By Rebecca Greenfield
(Bloomberg) -- For women, having a kid is a bad career move, and having one as a highly skilled earner is even worse. For each child she has, a woman suffers a "motherhood penalty" of 4 percent of income.
According to new research, published today in the American Sociological Review, for high-skilled, high-paid workers that penalty climbs to 10 percent per child.
When you're on the fast track, your wages grow quickly, so taking a break to raise kids carries a greater cost in the long run. Highflying women who take off two years to raise their kids will miss out on projects, raises, and career opportunities that will have a big financial impact down the line.
"Any amount they do drop out or go down to part-time is going to be more costly for them," said Paula England, a professor of sociology at New York University and the lead researcher on the study.
That's one reason fewer high-wage women drop out of the workforce. A Pew analysis from 2014 found that "opt-out moms"—mothers who have at least a master's degree and an annual family income of $75,000 or more, and who left the workforce to care for their families—make up just 4 percent or so of moms who stay home with their children.
And those who do stay home describe it as less of a choice than a shove. In a 2009 Center for Work-Life Policy survey of women with advanced degrees or with high-honors undergraduate degrees, 69 percent of respondents said they would not have "opted out" to care for their kids if their jobs had been more flexible.
"A lot of women are getting pushed into dropping out entirely for a few years because they can't get a little leave at the beginning or because they can't get enough flexibility," said England. In the U.S., most women don't have access to paid maternity leave. A Pew survey from last year found that working parents find it difficult to balance family and work life, with 41 percent of moms saying that parenting makes it harder for them to advance in their careers.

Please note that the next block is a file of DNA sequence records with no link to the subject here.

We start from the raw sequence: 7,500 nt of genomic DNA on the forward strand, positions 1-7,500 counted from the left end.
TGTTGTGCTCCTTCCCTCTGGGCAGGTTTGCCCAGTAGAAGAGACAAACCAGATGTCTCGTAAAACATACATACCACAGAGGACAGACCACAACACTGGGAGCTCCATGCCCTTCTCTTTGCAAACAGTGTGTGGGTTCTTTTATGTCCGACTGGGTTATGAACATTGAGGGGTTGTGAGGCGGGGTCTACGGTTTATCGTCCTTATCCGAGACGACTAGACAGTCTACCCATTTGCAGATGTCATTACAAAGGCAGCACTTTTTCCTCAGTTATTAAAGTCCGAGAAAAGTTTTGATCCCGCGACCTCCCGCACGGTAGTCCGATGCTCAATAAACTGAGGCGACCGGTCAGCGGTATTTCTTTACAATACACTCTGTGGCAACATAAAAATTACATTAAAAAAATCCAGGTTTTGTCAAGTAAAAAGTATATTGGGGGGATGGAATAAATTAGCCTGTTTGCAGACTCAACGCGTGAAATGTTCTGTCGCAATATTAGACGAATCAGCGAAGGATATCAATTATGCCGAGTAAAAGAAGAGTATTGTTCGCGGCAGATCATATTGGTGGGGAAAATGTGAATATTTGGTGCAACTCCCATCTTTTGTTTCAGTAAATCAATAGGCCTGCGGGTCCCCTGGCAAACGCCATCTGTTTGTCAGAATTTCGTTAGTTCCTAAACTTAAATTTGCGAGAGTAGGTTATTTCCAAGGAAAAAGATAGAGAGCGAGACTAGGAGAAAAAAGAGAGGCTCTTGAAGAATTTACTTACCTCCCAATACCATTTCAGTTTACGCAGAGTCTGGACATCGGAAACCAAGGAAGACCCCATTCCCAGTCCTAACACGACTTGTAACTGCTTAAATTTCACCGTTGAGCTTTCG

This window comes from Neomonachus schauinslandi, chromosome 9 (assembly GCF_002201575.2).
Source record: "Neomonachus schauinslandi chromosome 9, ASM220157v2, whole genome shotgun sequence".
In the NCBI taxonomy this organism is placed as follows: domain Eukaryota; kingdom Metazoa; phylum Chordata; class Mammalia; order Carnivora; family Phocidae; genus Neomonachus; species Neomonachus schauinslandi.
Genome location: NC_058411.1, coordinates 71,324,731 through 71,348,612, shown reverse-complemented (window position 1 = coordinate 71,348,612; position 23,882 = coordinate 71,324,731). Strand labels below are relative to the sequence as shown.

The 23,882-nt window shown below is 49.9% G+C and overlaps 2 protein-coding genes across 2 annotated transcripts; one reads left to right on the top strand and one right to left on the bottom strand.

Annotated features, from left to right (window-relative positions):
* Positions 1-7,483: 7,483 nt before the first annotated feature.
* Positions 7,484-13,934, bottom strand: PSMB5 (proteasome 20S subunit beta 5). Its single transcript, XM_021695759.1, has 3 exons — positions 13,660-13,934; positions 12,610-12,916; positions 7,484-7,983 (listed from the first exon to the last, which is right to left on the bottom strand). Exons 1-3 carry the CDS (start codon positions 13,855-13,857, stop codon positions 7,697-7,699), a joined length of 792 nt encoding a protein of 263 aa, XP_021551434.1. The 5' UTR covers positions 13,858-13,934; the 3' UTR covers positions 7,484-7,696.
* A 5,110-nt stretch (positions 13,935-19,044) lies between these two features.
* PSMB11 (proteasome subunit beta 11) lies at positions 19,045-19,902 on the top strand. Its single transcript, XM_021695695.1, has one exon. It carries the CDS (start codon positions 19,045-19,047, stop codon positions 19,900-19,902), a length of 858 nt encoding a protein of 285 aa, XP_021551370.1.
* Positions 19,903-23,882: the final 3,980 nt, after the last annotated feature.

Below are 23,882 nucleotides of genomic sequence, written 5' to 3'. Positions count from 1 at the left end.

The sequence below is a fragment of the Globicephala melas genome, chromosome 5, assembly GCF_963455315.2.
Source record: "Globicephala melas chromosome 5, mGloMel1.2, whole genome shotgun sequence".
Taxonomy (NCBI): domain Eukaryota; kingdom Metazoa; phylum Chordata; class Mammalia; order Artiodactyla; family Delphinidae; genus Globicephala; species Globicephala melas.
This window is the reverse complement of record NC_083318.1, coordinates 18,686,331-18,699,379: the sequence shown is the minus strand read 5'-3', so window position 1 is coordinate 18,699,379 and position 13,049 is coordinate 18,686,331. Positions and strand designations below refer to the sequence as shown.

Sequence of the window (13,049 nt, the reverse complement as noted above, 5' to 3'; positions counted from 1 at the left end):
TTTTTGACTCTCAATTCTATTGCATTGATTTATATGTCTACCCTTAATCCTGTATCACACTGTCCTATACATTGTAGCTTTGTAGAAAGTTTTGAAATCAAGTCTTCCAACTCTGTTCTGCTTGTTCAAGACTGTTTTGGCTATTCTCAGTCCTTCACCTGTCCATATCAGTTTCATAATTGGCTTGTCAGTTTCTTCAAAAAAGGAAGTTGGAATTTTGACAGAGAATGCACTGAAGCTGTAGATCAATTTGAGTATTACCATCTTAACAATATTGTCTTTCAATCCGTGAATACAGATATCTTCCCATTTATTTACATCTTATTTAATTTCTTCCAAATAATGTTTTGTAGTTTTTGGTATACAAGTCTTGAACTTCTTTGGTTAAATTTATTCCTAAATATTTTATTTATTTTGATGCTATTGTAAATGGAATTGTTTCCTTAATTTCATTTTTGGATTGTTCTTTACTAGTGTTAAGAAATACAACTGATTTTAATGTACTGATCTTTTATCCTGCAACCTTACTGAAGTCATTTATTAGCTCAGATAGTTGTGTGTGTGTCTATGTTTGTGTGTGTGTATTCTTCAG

The researchers used data from the National Longitudinal Survey of Youth, a nationally representative survey of over 5,000 women that has tracked employment and family information throughout the adult lives of the respondents.
The motherhood penalty hurts women at the low end of the pay scale, too, and may hit them harder, since they typically have fewer resources, less disposable income, and less flex-time. But those at the highest end face the disproportionate income loss.
As for men, no problem. They get a fatherhood bonus, an increase of more than 6 percent in earnings for every child they have. To employers, being a dad signals stability and commitment.
Even in workplaces that offer flexibility, women have reported penalties for taking advantage of the options, such as loss of responsibility or longer hours than promised. For many, taking time off work or even working part-time to care for kids is the equivalent of checking out or taking a vacation. Flexible work hours will work only if that atttiude changes, Englander said. "To the extent that employers can, they should institutionalize a certain limited amount of flexibility or leave and not penalize it," she said.
Once back in the office full-time, working moms face various stereotypes. Research has found that moms get competency ratings 10 percent lower than other women. These perceptions affect earnings.
"Employers have a bias that mothers are going to do worse, so they don't promote them or pay them as much," said England. Moms are also less likely to be considered for jobs. In one study, researchers sent out resumes to employers in which the only difference between the candidates was a line about being a member of the parent-teacher association. Mothers got called back half as often as fathers.
To the contrary, studies have found that moms are more productive workers. The thought-leadership industrial complex has even called having kids a "productivity hack."
The marketplace, at least for women, doesn't reward it that way.
To contact the author of this story: Rebecca Greenfield in New York at [email protected] To contact the editor responsible for this story: Peter Jeffrey at [email protected]